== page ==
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Hue urged to develop spiritual tourism

2010-05-13 (GMT + 7)

Hue should capitalise on its Buddhism heritage, including its pagodas and well-known vegetarian food, for tourism development, a conference held in the central city heard last Friday.

"Hue is the land of the Buddha and has a large number of pagodas," researcher Nguyen Huu Thong, one of the delegates at the "Vietnam Buddhism Heritage and Hue Tourism Development" conference organised by the Vietnam Sub-Institute of Culture and Arts.
Beside large pagodas, Hue has a plethora of small village pagodas, which are also repositories of the ancient capital’s cultural heritage, he said, calling them "folk museums."
Buddhism also pervades the daily life of people who practise many rituals on full moon and other days.
The Hue vegetarian fare is simple but diverse, frugal, and elegant.
"Hue’s Buddhist culture has not been discovered fully by visitors," Thong said.
Tran Thanh Hoang, another researcher, said: "Recently started tours do not fully exploit the tourism potential of Hue Buddhism."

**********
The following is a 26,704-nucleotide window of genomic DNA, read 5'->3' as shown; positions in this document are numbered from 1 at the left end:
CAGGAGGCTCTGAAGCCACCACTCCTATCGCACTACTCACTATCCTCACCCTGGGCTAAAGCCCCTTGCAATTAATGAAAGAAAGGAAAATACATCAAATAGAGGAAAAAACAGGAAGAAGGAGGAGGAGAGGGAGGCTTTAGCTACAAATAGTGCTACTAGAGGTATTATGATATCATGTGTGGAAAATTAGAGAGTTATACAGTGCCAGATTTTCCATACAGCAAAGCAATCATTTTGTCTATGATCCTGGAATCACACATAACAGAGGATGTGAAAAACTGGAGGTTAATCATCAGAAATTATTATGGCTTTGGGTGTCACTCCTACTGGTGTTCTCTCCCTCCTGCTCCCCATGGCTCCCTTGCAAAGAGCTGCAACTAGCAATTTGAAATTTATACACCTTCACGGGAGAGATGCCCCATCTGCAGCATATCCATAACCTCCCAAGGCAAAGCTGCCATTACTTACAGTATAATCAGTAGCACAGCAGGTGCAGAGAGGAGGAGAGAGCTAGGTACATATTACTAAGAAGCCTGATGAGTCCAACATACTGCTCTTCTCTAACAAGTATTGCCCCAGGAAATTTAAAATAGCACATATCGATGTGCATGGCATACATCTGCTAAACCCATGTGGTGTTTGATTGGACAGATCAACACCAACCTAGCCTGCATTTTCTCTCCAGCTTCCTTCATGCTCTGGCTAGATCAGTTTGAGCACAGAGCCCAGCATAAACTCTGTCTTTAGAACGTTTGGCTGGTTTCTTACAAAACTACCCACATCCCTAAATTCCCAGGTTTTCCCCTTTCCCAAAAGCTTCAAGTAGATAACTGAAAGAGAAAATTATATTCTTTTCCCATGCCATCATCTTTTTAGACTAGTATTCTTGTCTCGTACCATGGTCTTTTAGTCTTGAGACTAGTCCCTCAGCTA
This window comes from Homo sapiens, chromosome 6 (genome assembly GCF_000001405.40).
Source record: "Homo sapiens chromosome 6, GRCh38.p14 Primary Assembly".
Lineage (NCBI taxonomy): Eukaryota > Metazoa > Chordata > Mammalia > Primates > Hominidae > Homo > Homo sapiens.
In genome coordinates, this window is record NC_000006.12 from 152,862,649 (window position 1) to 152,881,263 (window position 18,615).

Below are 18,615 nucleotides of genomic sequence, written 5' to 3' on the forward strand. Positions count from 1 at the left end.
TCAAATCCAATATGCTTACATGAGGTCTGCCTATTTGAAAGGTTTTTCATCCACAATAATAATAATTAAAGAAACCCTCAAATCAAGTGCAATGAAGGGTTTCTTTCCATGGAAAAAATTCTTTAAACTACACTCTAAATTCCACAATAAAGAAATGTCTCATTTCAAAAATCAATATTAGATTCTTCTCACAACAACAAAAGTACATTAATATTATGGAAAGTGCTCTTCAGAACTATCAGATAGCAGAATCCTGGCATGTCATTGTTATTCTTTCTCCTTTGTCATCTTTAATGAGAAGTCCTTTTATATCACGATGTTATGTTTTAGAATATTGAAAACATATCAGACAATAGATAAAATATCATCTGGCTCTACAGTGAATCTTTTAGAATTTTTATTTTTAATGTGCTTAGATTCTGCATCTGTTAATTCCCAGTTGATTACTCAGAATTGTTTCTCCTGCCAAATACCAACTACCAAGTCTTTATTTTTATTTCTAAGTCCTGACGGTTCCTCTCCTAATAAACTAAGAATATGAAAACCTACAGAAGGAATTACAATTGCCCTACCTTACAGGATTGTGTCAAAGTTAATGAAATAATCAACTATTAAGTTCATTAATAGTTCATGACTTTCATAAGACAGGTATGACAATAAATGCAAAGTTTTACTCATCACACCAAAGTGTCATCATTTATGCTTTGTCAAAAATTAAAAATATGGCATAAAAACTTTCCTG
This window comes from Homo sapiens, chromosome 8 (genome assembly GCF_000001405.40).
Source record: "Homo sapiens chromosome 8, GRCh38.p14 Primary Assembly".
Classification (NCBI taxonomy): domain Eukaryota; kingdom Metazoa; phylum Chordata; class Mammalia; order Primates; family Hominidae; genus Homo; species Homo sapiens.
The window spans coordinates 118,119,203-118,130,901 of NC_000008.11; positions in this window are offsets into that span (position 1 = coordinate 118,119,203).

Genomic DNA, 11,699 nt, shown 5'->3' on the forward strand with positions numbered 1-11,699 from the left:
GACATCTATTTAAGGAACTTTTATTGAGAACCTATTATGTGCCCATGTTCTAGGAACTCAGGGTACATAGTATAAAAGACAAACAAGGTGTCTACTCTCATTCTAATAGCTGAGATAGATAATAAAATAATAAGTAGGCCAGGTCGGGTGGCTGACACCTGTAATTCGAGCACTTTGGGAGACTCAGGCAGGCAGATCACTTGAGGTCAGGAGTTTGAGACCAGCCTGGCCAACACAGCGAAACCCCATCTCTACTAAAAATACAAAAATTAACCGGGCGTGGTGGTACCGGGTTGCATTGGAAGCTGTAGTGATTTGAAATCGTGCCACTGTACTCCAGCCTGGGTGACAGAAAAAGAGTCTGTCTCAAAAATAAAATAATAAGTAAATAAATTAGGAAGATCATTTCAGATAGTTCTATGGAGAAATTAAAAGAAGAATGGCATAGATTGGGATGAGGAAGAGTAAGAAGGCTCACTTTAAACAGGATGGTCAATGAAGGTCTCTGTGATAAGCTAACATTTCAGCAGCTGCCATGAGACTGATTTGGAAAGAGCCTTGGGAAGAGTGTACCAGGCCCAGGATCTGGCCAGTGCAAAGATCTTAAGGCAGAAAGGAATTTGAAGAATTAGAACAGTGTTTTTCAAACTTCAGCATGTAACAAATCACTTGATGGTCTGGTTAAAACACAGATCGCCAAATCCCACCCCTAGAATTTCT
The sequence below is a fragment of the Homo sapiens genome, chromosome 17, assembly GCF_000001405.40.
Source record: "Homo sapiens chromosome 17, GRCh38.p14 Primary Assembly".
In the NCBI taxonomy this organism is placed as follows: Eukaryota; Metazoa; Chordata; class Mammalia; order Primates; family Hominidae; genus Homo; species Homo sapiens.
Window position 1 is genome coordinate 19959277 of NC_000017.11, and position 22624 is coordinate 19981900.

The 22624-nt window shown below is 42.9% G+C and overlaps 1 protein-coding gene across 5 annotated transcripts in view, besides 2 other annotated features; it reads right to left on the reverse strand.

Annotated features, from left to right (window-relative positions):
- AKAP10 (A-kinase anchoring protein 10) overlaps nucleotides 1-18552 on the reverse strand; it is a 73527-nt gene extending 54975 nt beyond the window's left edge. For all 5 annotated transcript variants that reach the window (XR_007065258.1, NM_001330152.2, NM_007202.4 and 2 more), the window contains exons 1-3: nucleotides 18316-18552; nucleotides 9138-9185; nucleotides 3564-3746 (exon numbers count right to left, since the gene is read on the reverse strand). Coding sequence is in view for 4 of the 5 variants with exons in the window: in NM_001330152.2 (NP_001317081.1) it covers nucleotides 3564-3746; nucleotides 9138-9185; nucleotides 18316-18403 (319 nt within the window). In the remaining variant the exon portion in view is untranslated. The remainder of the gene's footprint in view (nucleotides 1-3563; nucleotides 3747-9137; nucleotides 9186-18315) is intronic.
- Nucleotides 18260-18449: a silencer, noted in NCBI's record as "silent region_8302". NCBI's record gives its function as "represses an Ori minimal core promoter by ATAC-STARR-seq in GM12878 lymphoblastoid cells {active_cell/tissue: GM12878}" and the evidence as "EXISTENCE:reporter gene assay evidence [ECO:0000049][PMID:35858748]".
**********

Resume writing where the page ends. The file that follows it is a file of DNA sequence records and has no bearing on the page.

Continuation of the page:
The Japanese example
Some famous pagodas in Japan have been successful in selling themselves as spiritual tourism destinations, and pagodas in Hue should do the same, researcher Nguyen Dac Xuan said.
"Hue Buddhist authorities should organise tours during the Buddha’s birth anniversary."
Writer and translator Buu Y said: "Pagodas are not built for tourism, but sooner or later they have to yield to tourism pressure."
But tour operators should be careful about preserving the sanctity of holy places, he said, adding, "Tourism should not destroy the tranquillity of pagodas."
Phap Tri, a local Budhist bonze, said: "Visitors litter, causing a lot of trouble for pagodas."
Buu Y said: "Pagodas and vegetarian food are Hue’s particular attractions. Hue tourism will be successful if we make use of both."
Traditional cuisine expert Hoang Thi Nhu Huy suggested starting traditional Hue vegetarian tours.
"Everything is related to travelling, including cuisine. Because nobody travels on an empty stomach. A food market tour to buy ingredients and vegetarian cooking classes will attract tourists," she said.
A senior Buddhist monk, Thich Thai An, however, was all for spiritual tours: "If there is demand for spirit tourism, tour operators should contact pagodas. We will willingly arrange for them to witness rituals and join meditation sessions".

VietNamNet/Viet Nam News

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